Hello, author friends,
If you’re here, you probably need to hear two things. One: Rejection sucks. Two: I’m sorry.
I share my rejections with precious few people. Mostly because I know there are precious few people in my life who’ll understand what it feels like. This is part of why I decided to write this post. If you take only one thing from it, let it be this: your writer friends are going to be the only people who understand what it’s like. They know – really, truly know – how much rejection sucks. They won’t patronise you with a ‘it’s part of what you’ve signed up for’ or tell you ‘it isn’t the end of the world’. They’ll tell you that rejection does suck, and that they’re sorry.
Though those other people aren’t wrong.
Rejection is part of what we sign up for. It isn’t the end of the world. It will make you stronger and takes you one step closer to finding the right path for your book.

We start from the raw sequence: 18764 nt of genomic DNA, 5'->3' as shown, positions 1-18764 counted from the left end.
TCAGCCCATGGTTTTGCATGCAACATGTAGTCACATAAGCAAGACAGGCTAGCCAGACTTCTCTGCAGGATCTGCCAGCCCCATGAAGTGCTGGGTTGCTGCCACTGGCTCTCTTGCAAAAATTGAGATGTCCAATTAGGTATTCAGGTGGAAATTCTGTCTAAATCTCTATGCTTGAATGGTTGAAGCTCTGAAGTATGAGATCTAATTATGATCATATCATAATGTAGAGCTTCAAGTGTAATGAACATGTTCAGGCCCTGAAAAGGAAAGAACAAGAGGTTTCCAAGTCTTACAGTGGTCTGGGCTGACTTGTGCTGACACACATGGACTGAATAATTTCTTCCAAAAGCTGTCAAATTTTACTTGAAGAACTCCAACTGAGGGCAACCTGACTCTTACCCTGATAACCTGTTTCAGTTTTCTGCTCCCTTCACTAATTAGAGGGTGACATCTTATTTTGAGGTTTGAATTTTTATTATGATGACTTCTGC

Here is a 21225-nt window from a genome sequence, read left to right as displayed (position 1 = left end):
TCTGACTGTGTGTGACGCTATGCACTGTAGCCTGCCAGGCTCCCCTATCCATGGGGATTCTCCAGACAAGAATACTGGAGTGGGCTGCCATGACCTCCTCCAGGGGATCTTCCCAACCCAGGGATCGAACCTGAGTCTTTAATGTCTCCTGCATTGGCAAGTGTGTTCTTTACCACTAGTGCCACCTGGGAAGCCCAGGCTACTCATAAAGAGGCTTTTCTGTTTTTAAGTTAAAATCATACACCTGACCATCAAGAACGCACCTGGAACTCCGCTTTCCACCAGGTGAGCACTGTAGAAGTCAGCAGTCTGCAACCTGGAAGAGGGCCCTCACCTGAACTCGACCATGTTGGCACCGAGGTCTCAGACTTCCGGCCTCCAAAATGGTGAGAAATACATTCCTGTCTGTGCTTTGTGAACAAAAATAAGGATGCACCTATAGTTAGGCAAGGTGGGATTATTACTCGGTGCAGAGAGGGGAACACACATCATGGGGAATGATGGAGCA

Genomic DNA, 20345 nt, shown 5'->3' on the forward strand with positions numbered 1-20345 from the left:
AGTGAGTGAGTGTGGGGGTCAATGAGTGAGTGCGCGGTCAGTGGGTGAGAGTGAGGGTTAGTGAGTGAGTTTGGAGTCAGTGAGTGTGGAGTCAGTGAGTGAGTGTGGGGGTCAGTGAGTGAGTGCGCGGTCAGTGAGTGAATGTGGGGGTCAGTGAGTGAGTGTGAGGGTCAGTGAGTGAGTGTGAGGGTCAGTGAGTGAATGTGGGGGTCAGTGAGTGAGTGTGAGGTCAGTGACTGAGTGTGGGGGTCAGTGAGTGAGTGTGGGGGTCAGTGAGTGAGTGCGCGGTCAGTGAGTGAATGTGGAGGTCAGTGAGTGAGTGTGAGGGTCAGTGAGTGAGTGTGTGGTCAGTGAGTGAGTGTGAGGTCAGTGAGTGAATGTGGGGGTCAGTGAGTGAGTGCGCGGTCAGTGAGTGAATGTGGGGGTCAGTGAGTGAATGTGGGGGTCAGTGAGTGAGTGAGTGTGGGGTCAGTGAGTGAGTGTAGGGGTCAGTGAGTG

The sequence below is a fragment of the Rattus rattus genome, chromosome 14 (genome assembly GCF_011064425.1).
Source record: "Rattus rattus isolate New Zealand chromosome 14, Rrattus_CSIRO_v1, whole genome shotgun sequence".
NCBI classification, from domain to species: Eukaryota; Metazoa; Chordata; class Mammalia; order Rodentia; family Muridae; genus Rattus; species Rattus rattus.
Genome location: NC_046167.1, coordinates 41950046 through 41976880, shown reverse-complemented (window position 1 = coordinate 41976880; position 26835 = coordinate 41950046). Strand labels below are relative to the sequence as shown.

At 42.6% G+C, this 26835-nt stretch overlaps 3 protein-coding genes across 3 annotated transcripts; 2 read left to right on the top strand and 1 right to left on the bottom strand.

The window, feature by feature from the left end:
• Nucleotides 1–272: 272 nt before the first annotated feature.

But you know what it doesn’t do? Make you a real author.
If you’re writing, you’re an author. All through those moments when you’re checking your email, refreshing it the same hour you’ve submitted something, you’re an author. When you see nothing relevant for weeks, you’re an author. When weeks turn into months, and finally, when the resignation that the hope you still harboured is futile sets it, you’re an author. You don’t need a rejection ‘badge of honour’ to tell you that.
Rejections don’t make you an author. You do.
This is particularly helpful to remember when, if you’re like me, you see rejections as failures. Not forever, but for long enough that it affirms my secret belief that I’ll never be a self-sufficient author. My writing is an extension of myself. Extracting my personal worth from the words I created – and other people have rejected – is tough. Not everyone can handle rejections well. It takes longer for some of us to bounce back. And that’s okay. You’re not abnormal if a rejection gets you down. You don’t have to immediately pump yourself up and move on.
But you do have to move on. You have to move past the fear and the diminished hope. Because ultimately, this is how you’ll succeed. So, take a moment to wallow in the sucky rejection. Then, dust it off and sit down in front of your computer.